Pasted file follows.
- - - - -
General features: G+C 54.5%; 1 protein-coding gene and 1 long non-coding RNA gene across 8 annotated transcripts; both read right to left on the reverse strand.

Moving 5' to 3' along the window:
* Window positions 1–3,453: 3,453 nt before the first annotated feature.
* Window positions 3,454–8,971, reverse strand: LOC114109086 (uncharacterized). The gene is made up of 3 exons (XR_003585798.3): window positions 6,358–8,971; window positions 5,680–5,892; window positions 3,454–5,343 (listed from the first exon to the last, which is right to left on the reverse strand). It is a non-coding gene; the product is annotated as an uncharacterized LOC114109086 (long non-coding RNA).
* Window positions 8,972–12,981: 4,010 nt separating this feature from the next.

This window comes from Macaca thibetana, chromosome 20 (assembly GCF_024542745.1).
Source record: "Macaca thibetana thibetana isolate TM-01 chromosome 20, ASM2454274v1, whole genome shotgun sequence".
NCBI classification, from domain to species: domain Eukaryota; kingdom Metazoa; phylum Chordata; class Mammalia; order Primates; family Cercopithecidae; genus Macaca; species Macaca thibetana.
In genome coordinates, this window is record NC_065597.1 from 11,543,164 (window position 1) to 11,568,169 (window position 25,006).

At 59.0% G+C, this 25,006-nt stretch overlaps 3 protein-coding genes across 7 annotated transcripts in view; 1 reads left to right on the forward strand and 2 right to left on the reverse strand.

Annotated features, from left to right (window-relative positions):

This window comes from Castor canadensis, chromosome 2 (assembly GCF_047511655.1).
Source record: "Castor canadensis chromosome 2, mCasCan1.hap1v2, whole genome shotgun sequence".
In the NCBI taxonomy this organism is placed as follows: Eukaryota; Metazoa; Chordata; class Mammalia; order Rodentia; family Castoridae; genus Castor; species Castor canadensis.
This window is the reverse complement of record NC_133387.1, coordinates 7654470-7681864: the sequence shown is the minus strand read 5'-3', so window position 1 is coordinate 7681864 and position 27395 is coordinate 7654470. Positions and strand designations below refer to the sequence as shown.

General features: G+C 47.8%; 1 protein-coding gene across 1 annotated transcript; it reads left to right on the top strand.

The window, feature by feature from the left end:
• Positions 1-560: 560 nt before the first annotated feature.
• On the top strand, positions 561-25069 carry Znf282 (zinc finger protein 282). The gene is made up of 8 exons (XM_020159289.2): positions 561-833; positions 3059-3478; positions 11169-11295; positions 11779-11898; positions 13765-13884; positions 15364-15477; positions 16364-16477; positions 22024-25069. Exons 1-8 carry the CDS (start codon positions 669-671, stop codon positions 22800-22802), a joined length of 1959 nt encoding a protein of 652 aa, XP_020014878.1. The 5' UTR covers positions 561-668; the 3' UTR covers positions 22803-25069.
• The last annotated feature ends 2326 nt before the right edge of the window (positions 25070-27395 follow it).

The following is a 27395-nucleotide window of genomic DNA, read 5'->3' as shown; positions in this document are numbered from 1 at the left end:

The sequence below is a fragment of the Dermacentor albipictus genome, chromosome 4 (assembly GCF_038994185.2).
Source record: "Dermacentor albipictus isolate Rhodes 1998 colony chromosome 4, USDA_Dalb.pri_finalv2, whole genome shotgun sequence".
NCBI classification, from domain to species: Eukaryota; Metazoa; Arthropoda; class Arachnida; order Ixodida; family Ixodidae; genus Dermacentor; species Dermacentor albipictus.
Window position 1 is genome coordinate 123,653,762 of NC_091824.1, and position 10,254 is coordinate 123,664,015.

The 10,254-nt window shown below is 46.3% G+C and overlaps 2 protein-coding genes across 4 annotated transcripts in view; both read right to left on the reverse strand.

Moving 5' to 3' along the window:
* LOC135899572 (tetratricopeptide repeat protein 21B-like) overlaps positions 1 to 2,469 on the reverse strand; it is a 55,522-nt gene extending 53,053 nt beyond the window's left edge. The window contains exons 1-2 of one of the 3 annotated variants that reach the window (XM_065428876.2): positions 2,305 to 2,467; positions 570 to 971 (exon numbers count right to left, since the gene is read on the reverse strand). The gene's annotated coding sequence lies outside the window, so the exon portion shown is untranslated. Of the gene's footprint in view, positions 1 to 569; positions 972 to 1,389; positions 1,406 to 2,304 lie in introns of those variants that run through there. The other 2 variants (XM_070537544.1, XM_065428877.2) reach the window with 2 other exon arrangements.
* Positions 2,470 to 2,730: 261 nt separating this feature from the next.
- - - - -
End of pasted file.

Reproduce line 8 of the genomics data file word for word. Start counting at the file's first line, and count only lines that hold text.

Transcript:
NCBI classification, from domain to species: domain Eukaryota; kingdom Metazoa; phylum Chordata; class Mammalia; order Primates; family Cercopithecidae; genus Macaca; species Macaca thibetana.